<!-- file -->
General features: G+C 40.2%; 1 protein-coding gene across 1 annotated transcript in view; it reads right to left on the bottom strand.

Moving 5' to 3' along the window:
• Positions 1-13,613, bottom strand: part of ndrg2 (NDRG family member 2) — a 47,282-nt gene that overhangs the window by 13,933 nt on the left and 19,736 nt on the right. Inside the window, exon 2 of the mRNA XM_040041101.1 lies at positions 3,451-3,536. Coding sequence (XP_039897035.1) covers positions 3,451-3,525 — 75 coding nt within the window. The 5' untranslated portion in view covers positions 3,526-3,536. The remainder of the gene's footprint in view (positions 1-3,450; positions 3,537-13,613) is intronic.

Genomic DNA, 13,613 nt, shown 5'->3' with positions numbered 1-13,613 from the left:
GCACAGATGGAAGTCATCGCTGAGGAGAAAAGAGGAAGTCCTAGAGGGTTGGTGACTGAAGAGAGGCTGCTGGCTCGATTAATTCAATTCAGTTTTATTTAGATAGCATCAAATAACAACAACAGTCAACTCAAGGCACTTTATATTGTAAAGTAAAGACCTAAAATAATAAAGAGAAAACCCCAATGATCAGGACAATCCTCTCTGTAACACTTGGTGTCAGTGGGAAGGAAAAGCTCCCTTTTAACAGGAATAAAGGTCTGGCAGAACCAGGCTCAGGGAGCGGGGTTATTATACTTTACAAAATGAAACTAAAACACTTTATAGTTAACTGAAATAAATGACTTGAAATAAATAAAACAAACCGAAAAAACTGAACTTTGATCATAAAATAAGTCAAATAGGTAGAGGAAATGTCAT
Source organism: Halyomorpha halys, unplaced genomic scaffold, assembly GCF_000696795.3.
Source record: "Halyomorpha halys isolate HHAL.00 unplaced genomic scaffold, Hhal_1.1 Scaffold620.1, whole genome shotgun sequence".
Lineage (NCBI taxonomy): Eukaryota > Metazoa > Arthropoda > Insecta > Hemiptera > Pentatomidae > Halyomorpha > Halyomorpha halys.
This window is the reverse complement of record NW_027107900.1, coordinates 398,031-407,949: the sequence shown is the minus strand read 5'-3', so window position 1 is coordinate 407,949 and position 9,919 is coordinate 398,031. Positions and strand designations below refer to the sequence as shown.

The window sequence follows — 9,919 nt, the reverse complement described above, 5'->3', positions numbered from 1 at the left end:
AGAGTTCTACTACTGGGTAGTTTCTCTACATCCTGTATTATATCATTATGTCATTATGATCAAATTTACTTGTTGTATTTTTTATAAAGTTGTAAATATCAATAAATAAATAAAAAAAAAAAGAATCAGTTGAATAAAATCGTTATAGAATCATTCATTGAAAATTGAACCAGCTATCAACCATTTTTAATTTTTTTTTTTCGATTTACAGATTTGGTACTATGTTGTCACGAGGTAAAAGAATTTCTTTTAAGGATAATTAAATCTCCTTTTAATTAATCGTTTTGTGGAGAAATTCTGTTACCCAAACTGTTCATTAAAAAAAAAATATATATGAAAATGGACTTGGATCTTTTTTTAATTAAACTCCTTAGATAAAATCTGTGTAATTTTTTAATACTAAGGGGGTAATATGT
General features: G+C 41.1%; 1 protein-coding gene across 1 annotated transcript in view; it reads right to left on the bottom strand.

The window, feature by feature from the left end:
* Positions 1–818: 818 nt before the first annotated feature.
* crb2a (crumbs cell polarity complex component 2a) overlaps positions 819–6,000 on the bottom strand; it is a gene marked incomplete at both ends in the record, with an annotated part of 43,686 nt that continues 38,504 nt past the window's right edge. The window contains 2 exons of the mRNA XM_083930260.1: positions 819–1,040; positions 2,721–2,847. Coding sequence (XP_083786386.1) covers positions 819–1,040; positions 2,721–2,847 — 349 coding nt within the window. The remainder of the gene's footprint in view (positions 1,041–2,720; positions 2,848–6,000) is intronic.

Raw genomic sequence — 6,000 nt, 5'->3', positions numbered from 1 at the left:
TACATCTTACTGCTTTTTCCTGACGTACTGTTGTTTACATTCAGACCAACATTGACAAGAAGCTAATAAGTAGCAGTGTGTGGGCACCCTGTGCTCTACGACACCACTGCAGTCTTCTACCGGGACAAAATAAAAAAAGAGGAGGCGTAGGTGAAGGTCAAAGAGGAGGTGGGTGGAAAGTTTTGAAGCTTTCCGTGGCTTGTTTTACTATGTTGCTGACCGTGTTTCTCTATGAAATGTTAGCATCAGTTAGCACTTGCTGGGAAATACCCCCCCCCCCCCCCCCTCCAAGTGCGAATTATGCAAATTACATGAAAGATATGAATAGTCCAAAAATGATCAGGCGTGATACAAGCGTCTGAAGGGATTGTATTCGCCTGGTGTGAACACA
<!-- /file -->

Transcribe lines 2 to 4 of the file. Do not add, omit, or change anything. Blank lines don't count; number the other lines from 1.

Moving 5' to 3' along the window:
• Positions 1-13,613, bottom strand: part of ndrg2 (NDRG family member 2) — a 47,282-nt gene that overhangs the window by 13,933 nt on the left and 19,736 nt on the right. Inside the window, exon 2 of the mRNA XM_040041101.1 lies at positions 3,451-3,536. Coding sequence (XP_039897035.1) covers positions 3,451-3,525 — 75 coding nt within the window. The 5' untranslated portion in view covers positions 3,526-3,536. The remainder of the gene's footprint in view (positions 1-3,450; positions 3,537-13,613) is intronic.

Genomic DNA, 13,613 nt, shown 5'->3' with positions numbered 1-13,613 from the left: